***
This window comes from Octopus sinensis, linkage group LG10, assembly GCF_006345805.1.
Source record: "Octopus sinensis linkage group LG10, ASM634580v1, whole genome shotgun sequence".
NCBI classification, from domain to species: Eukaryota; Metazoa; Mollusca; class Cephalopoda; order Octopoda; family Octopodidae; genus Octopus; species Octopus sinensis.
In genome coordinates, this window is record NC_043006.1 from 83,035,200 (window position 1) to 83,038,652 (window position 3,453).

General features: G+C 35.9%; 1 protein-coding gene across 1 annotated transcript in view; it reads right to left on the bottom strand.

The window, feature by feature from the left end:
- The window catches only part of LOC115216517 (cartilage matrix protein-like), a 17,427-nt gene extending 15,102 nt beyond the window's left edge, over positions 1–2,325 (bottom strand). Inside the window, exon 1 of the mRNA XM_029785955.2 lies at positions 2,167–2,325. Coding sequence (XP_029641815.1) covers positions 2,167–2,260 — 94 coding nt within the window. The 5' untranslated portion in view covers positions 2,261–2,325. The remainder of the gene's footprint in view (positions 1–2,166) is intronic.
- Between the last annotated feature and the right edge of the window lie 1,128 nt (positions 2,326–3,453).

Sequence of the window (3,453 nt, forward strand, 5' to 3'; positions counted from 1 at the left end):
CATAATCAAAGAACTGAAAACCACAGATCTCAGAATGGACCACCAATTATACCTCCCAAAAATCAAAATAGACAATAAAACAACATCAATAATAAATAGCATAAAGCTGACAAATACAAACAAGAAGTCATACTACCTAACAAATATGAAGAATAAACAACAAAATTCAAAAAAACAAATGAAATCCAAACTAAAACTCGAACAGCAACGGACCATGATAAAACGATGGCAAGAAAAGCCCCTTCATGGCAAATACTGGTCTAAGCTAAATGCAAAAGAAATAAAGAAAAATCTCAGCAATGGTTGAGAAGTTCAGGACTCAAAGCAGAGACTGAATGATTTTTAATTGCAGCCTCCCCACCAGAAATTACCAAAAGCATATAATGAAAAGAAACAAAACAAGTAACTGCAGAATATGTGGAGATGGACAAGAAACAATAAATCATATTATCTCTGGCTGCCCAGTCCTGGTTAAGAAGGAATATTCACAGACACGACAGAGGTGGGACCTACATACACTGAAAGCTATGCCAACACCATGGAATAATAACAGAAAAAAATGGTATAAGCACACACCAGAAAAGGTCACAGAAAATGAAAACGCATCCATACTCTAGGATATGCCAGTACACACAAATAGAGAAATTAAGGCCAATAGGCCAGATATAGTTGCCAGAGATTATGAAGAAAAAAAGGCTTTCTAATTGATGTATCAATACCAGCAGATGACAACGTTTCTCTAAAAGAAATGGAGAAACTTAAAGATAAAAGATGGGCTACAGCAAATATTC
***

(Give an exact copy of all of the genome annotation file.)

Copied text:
This window comes from Octopus sinensis, linkage group LG10, assembly GCF_006345805.1.
Source record: "Octopus sinensis linkage group LG10, ASM634580v1, whole genome shotgun sequence".
NCBI classification, from domain to species: Eukaryota; Metazoa; Mollusca; class Cephalopoda; order Octopoda; family Octopodidae; genus Octopus; species Octopus sinensis.
In genome coordinates, this window is record NC_043006.1 from 83,035,200 (window position 1) to 83,038,652 (window position 3,453).

General features: G+C 35.9%; 1 protein-coding gene across 1 annotated transcript in view; it reads right to left on the bottom strand.

The window, feature by feature from the left end:
- The window catches only part of LOC115216517 (cartilage matrix protein-like), a 17,427-nt gene extending 15,102 nt beyond the window's left edge, over positions 1–2,325 (bottom strand). Inside the window, exon 1 of the mRNA XM_029785955.2 lies at positions 2,167–2,325. Coding sequence (XP_029641815.1) covers positions 2,167–2,260 — 94 coding nt within the window. The 5' untranslated portion in view covers positions 2,261–2,325. The remainder of the gene's footprint in view (positions 1–2,166) is intronic.
- Between the last annotated feature and the right edge of the window lie 1,128 nt (positions 2,326–3,453).

Sequence of the window (3,453 nt, forward strand, 5' to 3'; positions counted from 1 at the left end):
CATAATCAAAGAACTGAAAACCACAGATCTCAGAATGGACCACCAATTATACCTCCCAAAAATCAAAATAGACAATAAAACAACATCAATAATAAATAGCATAAAGCTGACAAATACAAACAAGAAGTCATACTACCTAACAAATATGAAGAATAAACAACAAAATTCAAAAAAACAAATGAAATCCAAACTAAAACTCGAACAGCAACGGACCATGATAAAACGATGGCAAGAAAAGCCCCTTCATGGCAAATACTGGTCTAAGCTAAATGCAAAAGAAATAAAGAAAAATCTCAGCAATGGTTGAGAAGTTCAGGACTCAAAGCAGAGACTGAATGATTTTTAATTGCAGCCTCCCCACCAGAAATTACCAAAAGCATATAATGAAAAGAAACAAAACAAGTAACTGCAGAATATGTGGAGATGGACAAGAAACAATAAATCATATTATCTCTGGCTGCCCAGTCCTGGTTAAGAAGGAATATTCACAGACACGACAGAGGTGGGACCTACATACACTGAAAGCTATGCCAACACCATGGAATAATAACAGAAAAAAATGGTATAAGCACACACCAGAAAAGGTCACAGAAAATGAAAACGCATCCATACTCTAGGATATGCCAGTACACACAAATAGAGAAATTAAGGCCAATAGGCCAGATATAGTTGCCAGAGATTATGAAGAAAAAAAGGCTTTCTAATTGATGTATCAATACCAGCAGATGACAACGTTTCTCTAAAAGAAATGGAGAAACTTAAAGATAAAAGATGGGCTACAGCAAATATTC